Although the preferred stroke sensor 401 is a Hall-effect sensor, other methods of sensing the movement of the push rod 407 can be used for the purposes of this invention. For example, the push rod 407 can be adapted to have a surface that is capable of reflecting an optical signal. An optical signal generator can be used to transmit signals that are reflected by the push rod 407. The signal generator can be positioned in such way that the strength of the reflected signal corresponds to the position of the push rod 407. An optical sensor can then be used to detect the position of the push rod 407 by reading the reflected signal and passing an electronic signal indicative of the position of a push rod 407 to a processor.

In a further alternative embodiment a mechanical lever can be used to monitor the motion of the push rod 407. The lever can be mounted on the push rod and adapted to receive a pot resistor that is part of an electronic circuit adapted to generate a voltage signal that is indicative of the position of the lever connected to the push rod. One skilled in the art will recognize that there are many such different methods for sensing the position of the push rod and translating it to an electronic signal indicative of the stroke movement to be used by a processor.

An Algorithm for Real-Time Processing by the Vehicle Brake Monitoring System for Accurately Determining the Position of the Brake Within its Stroke Movement

In FIGS. 6A and 6B, an algorithm of the programming of the master processing unit 205 and the remote processing units 210 and 215 is shown in form of a state diagram. In this state diagram each state is indicated within a state circle such as, state 600 and state 601. Preferably, each state indicates the current brake condition as determined by the corresponding processing unit 205, 210 or 215. The brake condition may be any one of such conditions as normal braking, normal released brake, dragging brake or failed brake. Furthermore, each state circle also indicates which one of the multiple zones A-E 501-505 of FIG. 5 the brakes is currently in.

The programmed microprocessor associated with the master processing unit 205 or the remote processing units 210 and 215 (hereafter referred to as the “processor”) of FIG. 2 passes from one state to another in response to three kinds of variables. The first such variable is the state of a stoplight signal and the second such variable is the signal from the sensor. The third such variable is a time out signal. The time out signal is generated by a time out clock within each of the processing units and indicates that the system has waited for a optimal time out period to account for the time delay between a change in state of the stoplight state and a corresponding change in the sensor signal. Each of the processors associated with the processing units 205, 210 and 215 of FIG. 2 are adapted to start a time out clock in correspondence with an internal clock synchronized with the rest of the vehicle monitoring system. FIGS. 6A and 6B show directed lines with arrows to show the processor transition from one state to another, with the cause of the transition indicated next to the line.

At the beginning of a braking cycle, when the brake is not actuated, the brake is at Normal Released Brake At Zone A state 600. Once the stoplight turns on, and the sensor signal of FIG. 5 is in Zone A 501, the processor moves to Normal Released Brake At Zone A state 601, starts a time out clock and waits for 200 milliseconds. The time out period will help the processor to determine whether the brake stroke was just passing through Zone A 501 of FIG. 5 on the way to Zones B-D 502-505 or whether the brake never actuated when the operator stepped on the brake pedal. Once the time out period of 200 milliseconds passes (referred to in FIGS. 6A and 6B as “times out”) without a zone change the microcomputer passes to a Failed Brake at Zone A state 602, which indicates a failed brake condition. However, if the processor remains in Normal Released Brake at Zone A state 601 for less than 200 milliseconds before moving to Zone B, and the stoplight remains on, the processor passes to Normal Braking at Zone B state 603. The 200 milliseconds are an estimate of the time it normally takes the brake stroke to pass through the Zone A on the way to Zone B. Other estimates may be required based on different brake designs or weather conditions.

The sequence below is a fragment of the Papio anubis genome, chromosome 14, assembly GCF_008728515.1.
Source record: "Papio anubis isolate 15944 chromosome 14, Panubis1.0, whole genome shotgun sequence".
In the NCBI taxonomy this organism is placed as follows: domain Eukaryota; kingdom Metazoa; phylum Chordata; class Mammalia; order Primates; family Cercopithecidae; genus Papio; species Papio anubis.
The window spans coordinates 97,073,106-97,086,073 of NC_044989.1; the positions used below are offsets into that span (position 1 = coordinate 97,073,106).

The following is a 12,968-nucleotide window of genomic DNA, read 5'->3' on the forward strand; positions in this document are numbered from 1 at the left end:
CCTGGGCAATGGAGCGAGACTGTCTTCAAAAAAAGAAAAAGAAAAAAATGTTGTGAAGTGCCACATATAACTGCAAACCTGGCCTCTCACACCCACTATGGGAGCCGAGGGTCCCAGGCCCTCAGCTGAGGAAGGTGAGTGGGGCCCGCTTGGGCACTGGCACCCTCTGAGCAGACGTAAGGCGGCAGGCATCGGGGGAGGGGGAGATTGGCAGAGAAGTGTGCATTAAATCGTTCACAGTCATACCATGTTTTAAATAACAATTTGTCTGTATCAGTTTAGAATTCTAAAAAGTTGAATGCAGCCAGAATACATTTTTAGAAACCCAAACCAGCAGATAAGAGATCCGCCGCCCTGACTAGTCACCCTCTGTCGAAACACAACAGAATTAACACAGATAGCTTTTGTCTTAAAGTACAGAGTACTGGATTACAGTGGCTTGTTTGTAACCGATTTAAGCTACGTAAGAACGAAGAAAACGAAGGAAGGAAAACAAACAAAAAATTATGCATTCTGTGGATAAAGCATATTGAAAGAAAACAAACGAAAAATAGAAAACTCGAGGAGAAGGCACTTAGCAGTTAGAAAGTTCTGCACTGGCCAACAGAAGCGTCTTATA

While in Non-Actuated Brake at Zone A state 602, if the stoplight turns off, the processor returns to the Normal Released Brake at Zone A state 600. However, if the stoplight remains on in the Non-Actuated Brake At Zone A state 602 and the sensor signal changes to Zone B 502 of FIG. 5, the processor passes to Normal Braking at Zone B state 603.

Once the processor is at Normal Braking at Zone B state 603, if the stoplight signal turns off, the processor passes to Normal Braking at Zone B state 604 and waits there for a time out period of about 6 seconds, for the sensor signal to return to Zone A. The time delay here is required because it usually takes sometime for the brake to mechanically retract to a non-actuated position once the operator lifts his foot off the pedal. The 6 seconds are an estimate of the time it normally takes a brake to return to a non-actuated position from its actuated position. However, depending on factors such as the cold weather it is possible for the brake to take as much as 60 seconds to return to its non-actuated position. If the sensor signal does return to Zone A within this period of 6 seconds, the processor changes back to the Normal Released Brake at Zone A state 600. However, if the sensor signal remains at Zone B once the stoplight is off and the 6 second time delay passes then the processor moves to the Dragging Brake At Zone B state 605. Such a dragging brake state suggests that the brake has not retreated back to its non-actuated position even though the operator has lifted his foot off the brake pedal. While at Dragging Brake At Zone B state 605 or Normal Braking At Zone B state 604, if the stoplight turns back on then the processor returns to Normal Braking At Zone B state 603.